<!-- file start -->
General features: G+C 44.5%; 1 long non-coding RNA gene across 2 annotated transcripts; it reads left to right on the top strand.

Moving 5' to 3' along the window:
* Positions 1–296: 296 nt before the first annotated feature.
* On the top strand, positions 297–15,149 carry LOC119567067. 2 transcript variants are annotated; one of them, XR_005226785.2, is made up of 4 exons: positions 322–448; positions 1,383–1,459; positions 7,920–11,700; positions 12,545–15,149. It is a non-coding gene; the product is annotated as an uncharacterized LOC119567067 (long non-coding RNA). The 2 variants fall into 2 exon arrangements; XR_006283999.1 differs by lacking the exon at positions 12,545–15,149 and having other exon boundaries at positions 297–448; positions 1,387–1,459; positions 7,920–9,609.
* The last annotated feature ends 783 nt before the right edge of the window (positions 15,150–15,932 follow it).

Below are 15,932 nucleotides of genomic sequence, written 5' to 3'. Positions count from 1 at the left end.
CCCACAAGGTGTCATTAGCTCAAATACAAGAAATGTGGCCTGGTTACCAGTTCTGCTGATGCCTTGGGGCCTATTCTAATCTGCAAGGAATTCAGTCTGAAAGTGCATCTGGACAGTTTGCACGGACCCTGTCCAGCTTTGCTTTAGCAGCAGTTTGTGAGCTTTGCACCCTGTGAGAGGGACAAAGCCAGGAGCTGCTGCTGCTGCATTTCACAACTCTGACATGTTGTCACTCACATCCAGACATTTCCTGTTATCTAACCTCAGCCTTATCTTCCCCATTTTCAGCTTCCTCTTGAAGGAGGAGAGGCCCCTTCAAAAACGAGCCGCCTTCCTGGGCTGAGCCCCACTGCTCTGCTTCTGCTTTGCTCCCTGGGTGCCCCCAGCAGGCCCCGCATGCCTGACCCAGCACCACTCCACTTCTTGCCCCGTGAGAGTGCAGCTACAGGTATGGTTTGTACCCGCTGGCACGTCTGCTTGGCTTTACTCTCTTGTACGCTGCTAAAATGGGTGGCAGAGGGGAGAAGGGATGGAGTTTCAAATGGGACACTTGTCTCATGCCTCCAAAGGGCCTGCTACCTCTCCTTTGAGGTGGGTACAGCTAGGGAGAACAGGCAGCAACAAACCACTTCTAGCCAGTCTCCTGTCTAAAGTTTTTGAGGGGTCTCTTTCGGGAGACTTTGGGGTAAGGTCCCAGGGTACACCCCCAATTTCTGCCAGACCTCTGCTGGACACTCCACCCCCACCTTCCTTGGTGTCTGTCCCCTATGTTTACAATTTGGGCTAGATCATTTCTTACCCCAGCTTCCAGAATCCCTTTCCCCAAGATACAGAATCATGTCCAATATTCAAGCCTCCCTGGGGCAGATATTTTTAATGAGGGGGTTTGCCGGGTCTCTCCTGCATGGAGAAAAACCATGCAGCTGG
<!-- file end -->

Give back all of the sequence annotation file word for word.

General features: G+C 44.5%; 1 long non-coding RNA gene across 2 annotated transcripts; it reads left to right on the top strand.

Moving 5' to 3' along the window:
* Positions 1–296: 296 nt before the first annotated feature.
* On the top strand, positions 297–15,149 carry LOC119567067. 2 transcript variants are annotated; one of them, XR_005226785.2, is made up of 4 exons: positions 322–448; positions 1,383–1,459; positions 7,920–11,700; positions 12,545–15,149. It is a non-coding gene; the product is annotated as an uncharacterized LOC119567067 (long non-coding RNA). The 2 variants fall into 2 exon arrangements; XR_006283999.1 differs by lacking the exon at positions 12,545–15,149 and having other exon boundaries at positions 297–448; positions 1,387–1,459; positions 7,920–9,609.
* The last annotated feature ends 783 nt before the right edge of the window (positions 15,150–15,932 follow it).

Below are 15,932 nucleotides of genomic sequence, written 5' to 3'. Positions count from 1 at the left end.
CCCACAAGGTGTCATTAGCTCAAATACAAGAAATGTGGCCTGGTTACCAGTTCTGCTGATGCCTTGGGGCCTATTCTAATCTGCAAGGAATTCAGTCTGAAAGTGCATCTGGACAGTTTGCACGGACCCTGTCCAGCTTTGCTTTAGCAGCAGTTTGTGAGCTTTGCACCCTGTGAGAGGGACAAAGCCAGGAGCTGCTGCTGCTGCATTTCACAACTCTGACATGTTGTCACTCACATCCAGACATTTCCTGTTATCTAACCTCAGCCTTATCTTCCCCATTTTCAGCTTCCTCTTGAAGGAGGAGAGGCCCCTTCAAAAACGAGCCGCCTTCCTGGGCTGAGCCCCACTGCTCTGCTTCTGCTTTGCTCCCTGGGTGCCCCCAGCAGGCCCCGCATGCCTGACCCAGCACCACTCCACTTCTTGCCCCGTGAGAGTGCAGCTACAGGTATGGTTTGTACCCGCTGGCACGTCTGCTTGGCTTTACTCTCTTGTACGCTGCTAAAATGGGTGGCAGAGGGGAGAAGGGATGGAGTTTCAAATGGGACACTTGTCTCATGCCTCCAAAGGGCCTGCTACCTCTCCTTTGAGGTGGGTACAGCTAGGGAGAACAGGCAGCAACAAACCACTTCTAGCCAGTCTCCTGTCTAAAGTTTTTGAGGGGTCTCTTTCGGGAGACTTTGGGGTAAGGTCCCAGGGTACACCCCCAATTTCTGCCAGACCTCTGCTGGACACTCCACCCCCACCTTCCTTGGTGTCTGTCCCCTATGTTTACAATTTGGGCTAGATCATTTCTTACCCCAGCTTCCAGAATCCCTTTCCCCAAGATACAGAATCATGTCCAATATTCAAGCCTCCCTGGGGCAGATATTTTTAATGAGGGGGTTTGCCGGGTCTCTCCTGCATGGAGAAAAACCATGCAGCTGG